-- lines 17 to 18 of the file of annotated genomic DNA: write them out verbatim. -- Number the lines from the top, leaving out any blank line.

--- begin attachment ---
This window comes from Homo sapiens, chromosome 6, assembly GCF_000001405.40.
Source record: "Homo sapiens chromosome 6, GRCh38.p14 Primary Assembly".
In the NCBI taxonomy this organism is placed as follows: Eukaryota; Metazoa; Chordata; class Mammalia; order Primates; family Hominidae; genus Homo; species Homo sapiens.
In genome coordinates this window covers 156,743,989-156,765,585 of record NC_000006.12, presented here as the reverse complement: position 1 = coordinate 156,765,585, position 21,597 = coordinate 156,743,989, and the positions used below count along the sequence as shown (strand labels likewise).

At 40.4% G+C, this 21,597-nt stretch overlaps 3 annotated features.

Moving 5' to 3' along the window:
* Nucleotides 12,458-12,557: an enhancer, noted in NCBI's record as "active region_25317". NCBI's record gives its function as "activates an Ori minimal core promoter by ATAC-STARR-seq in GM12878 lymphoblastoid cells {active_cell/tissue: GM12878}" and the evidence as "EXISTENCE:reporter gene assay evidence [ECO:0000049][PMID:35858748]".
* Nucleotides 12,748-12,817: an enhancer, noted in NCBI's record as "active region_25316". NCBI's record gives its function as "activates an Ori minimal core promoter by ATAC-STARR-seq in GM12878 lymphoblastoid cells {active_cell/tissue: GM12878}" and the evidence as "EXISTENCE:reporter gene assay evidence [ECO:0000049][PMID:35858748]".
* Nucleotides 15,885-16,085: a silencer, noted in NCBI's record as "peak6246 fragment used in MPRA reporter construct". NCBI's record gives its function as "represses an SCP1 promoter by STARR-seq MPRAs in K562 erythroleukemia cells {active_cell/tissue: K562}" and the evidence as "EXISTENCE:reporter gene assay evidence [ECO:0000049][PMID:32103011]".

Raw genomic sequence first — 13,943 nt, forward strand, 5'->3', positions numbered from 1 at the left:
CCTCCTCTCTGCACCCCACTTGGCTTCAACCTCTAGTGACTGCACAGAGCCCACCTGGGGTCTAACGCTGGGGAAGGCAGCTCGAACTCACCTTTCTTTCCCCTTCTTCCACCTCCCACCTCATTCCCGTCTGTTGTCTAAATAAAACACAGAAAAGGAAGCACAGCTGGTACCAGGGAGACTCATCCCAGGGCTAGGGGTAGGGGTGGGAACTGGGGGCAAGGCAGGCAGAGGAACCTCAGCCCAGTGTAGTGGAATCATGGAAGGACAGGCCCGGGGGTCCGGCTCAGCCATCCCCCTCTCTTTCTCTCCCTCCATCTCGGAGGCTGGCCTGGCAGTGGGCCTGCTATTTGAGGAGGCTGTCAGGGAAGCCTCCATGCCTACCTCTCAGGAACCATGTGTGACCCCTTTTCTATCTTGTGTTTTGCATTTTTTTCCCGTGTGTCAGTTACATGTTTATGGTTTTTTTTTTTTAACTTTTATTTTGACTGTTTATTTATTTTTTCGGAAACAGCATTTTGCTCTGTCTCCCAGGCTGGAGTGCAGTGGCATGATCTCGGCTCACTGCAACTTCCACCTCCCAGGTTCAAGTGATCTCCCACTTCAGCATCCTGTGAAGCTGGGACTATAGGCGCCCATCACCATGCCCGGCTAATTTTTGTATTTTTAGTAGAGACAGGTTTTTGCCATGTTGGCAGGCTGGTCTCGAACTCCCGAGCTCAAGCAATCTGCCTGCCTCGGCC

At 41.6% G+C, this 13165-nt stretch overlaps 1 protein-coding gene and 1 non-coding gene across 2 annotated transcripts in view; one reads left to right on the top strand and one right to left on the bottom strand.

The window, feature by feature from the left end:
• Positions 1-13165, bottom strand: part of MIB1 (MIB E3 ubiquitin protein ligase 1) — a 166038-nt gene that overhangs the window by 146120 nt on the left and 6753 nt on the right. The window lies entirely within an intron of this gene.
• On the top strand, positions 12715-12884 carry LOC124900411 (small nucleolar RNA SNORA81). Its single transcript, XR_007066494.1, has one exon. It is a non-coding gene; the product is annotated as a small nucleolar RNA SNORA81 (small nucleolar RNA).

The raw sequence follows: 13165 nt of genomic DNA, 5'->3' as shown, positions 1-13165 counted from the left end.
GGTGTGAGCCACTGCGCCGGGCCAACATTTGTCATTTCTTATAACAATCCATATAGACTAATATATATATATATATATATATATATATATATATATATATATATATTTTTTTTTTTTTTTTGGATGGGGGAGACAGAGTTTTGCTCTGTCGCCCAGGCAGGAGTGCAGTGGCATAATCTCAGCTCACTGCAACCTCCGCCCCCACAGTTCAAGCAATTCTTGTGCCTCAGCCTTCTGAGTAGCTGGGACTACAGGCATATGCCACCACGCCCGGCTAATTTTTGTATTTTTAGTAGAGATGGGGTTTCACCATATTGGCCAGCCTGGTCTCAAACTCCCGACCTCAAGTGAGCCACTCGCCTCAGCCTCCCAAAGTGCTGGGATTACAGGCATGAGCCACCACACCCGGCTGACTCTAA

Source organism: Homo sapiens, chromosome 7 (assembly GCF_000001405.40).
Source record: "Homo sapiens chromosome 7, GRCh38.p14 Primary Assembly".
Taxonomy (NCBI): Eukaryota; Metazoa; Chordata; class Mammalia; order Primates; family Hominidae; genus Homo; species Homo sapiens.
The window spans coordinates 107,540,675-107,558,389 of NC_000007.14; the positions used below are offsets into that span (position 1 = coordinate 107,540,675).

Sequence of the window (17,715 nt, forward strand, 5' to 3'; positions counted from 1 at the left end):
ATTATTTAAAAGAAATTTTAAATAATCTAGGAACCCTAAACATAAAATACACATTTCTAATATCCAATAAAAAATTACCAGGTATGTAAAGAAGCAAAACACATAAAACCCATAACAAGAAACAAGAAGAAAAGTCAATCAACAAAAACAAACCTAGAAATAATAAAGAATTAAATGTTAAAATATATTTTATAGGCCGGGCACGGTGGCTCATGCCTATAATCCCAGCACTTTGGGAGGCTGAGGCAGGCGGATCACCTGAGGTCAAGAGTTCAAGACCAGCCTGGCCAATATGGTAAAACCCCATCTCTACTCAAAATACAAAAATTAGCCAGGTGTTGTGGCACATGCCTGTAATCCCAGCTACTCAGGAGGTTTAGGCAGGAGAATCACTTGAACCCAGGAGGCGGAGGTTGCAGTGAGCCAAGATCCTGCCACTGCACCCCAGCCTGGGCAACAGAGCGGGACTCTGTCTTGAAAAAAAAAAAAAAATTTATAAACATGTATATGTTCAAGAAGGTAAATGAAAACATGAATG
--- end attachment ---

GGTGTGAGCCACTGCGCCGGGCCAACATTTGTCATTTCTTATAACAATCCATATAGACTAATATATATATATATATATATATATATATATATATATATATATATATTTTTTTTTTTTTTTTGGATGGGGGAGACAGAGTTTTGCTCTGTCGCCCAGGCAGGAGTGCAGTGGCATAATCTCAGCTCACTGCAACCTCCGCCCCCACAGTTCAAGCAATTCTTGTGCCTCAGCCTTCTGAGTAGCTGGGACTACAGGCATATGCCACCACGCCCGGCTAATTTTTGTATTTTTAGTAGAGATGGGGTTTCACCATATTGGCCAGCCTGGTCTCAAACTCCCGACCTCAAGTGAGCCACTCGCCTCAGCCTCCCAAAGTGCTGGGATTACAGGCATGAGCCACCACACCCGGCTGACTCTAA

Source organism: Homo sapiens, chromosome 7 (assembly GCF_000001405.40).